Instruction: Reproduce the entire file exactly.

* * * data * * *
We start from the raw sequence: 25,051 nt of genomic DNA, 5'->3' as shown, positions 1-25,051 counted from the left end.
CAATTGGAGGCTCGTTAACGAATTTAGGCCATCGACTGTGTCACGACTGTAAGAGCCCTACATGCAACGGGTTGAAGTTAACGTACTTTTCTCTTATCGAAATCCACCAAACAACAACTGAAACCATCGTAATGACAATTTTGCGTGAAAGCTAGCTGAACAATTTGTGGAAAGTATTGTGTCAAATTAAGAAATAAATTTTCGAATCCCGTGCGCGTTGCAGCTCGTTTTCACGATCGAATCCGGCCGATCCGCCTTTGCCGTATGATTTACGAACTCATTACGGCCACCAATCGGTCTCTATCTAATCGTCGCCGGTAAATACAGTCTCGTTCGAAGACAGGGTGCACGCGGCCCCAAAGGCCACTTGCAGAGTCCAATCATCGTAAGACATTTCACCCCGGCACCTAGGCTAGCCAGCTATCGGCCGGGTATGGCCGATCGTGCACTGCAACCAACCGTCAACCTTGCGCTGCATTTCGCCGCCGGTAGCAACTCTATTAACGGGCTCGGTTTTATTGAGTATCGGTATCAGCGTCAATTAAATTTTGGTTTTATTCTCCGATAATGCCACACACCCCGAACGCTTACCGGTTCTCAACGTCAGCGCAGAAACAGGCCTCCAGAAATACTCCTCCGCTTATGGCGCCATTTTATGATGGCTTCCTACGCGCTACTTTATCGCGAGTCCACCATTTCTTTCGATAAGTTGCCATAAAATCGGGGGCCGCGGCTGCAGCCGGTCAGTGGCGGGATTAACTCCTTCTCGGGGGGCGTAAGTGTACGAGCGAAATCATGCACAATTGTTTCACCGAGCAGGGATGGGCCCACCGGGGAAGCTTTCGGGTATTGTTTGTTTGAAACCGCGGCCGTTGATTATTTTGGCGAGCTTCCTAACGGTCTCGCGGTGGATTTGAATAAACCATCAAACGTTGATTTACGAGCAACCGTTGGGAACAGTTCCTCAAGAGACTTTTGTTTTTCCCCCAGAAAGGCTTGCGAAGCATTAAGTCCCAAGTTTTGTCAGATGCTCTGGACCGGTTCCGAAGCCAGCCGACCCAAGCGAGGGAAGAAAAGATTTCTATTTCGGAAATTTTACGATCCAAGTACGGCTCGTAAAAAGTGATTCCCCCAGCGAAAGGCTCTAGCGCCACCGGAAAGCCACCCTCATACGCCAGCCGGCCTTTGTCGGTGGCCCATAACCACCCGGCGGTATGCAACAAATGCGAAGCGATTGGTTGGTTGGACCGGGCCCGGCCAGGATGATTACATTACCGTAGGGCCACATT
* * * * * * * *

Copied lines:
We start from the raw sequence: 25,051 nt of genomic DNA, 5'->3' as shown, positions 1-25,051 counted from the left end.
CAATTGGAGGCTCGTTAACGAATTTAGGCCATCGACTGTGTCACGACTGTAAGAGCCCTACATGCAACGGGTTGAAGTTAACGTACTTTTCTCTTATCGAAATCCACCAAACAACAACTGAAACCATCGTAATGACAATTTTGCGTGAAAGCTAGCTGAACAATTTGTGGAAAGTATTGTGTCAAATTAAGAAATAAATTTTCGAATCCCGTGCGCGTTGCAGCTCGTTTTCACGATCGAATCCGGCCGATCCGCCTTTGCCGTATGATTTACGAACTCATTACGGCCACCAATCGGTCTCTATCTAATCGTCGCCGGTAAATACAGTCTCGTTCGAAGACAGGGTGCACGCGGCCCCAAAGGCCACTTGCAGAGTCCAATCATCGTAAGACATTTCACCCCGGCACCTAGGCTAGCCAGCTATCGGCCGGGTATGGCCGATCGTGCACTGCAACCAACCGTCAACCTTGCGCTGCATTTCGCCGCCGGTAGCAACTCTATTAACGGGCTCGGTTTTATTGAGTATCGGTATCAGCGTCAATTAAATTTTGGTTTTATTCTCCGATAATGCCACACACCCCGAACGCTTACCGGTTCTCAACGTCAGCGCAGAAACAGGCCTCCAGAAATACTCCTCCGCTTATGGCGCCATTTTATGATGGCTTCCTACGCGCTACTTTATCGCGAGTCCACCATTTCTTTCGATAAGTTGCCATAAAATCGGGGGCCGCGGCTGCAGCCGGTCAGTGGCGGGATTAACTCCTTCTCGGGGGGCGTAAGTGTACGAGCGAAATCATGCACAATTGTTTCACCGAGCAGGGATGGGCCCACCGGGGAAGCTTTCGGGTATTGTTTGTTTGAAACCGCGGCCGTTGATTATTTTGGCGAGCTTCCTAACGGTCTCGCGGTGGATTTGAATAAACCATCAAACGTTGATTTACGAGCAACCGTTGGGAACAGTTCCTCAAGAGACTTTTGTTTTTCCCCCAGAAAGGCTTGCGAAGCATTAAGTCCCAAGTTTTGTCAGATGCTCTGGACCGGTTCCGAAGCCAGCCGACCCAAGCGAGGGAAGAAAAGATTTCTATTTCGGAAATTTTACGATCCAAGTACGGCTCGTAAAAAGTGATTCCCCCAGCGAAAGGCTCTAGCGCCACCGGAAAGCCACCCTCATACGCCAGCCGGCCTTTGTCGGTGGCCCATAACCACCCGGCGGTATGCAACAAATGCGAAGCGATTGGTTGGTTGGACCGGGCCCGGCCAGGATGATTACATTACCGTAGGGCCACATT